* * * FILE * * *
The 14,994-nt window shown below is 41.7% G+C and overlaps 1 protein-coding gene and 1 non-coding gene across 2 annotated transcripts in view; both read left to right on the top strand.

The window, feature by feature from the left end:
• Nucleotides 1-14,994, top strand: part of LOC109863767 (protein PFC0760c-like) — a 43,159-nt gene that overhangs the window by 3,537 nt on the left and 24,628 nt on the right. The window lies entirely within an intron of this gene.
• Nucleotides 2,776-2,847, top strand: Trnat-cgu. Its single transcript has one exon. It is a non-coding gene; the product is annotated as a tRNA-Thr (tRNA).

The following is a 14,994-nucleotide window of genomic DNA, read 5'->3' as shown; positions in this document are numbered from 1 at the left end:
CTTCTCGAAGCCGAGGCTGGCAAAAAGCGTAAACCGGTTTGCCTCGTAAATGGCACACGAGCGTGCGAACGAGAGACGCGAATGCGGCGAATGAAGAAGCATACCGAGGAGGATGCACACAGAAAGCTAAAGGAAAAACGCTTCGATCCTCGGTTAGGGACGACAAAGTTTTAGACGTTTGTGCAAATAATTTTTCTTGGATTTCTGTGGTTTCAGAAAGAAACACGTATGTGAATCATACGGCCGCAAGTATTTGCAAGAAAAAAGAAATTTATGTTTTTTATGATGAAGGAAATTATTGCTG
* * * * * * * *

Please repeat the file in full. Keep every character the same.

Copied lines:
The 14,994-nt window shown below is 41.7% G+C and overlaps 1 protein-coding gene and 1 non-coding gene across 2 annotated transcripts in view; both read left to right on the top strand.

The window, feature by feature from the left end:
• Nucleotides 1-14,994, top strand: part of LOC109863767 (protein PFC0760c-like) — a 43,159-nt gene that overhangs the window by 3,537 nt on the left and 24,628 nt on the right. The window lies entirely within an intron of this gene.
• Nucleotides 2,776-2,847, top strand: Trnat-cgu. Its single transcript has one exon. It is a non-coding gene; the product is annotated as a tRNA-Thr (tRNA).

The following is a 14,994-nucleotide window of genomic DNA, read 5'->3' as shown; positions in this document are numbered from 1 at the left end:
CTTCTCGAAGCCGAGGCTGGCAAAAAGCGTAAACCGGTTTGCCTCGTAAATGGCACACGAGCGTGCGAACGAGAGACGCGAATGCGGCGAATGAAGAAGCATACCGAGGAGGATGCACACAGAAAGCTAAAGGAAAAACGCTTCGATCCTCGGTTAGGGACGACAAAGTTTTAGACGTTTGTGCAAATAATTTTTCTTGGATTTCTGTGGTTTCAGAAAGAAACACGTATGTGAATCATACGGCCGCAAGTATTTGCAAGAAAAAAGAAATTTATGTTTTTTATGATGAAGGAAATTATTGCTG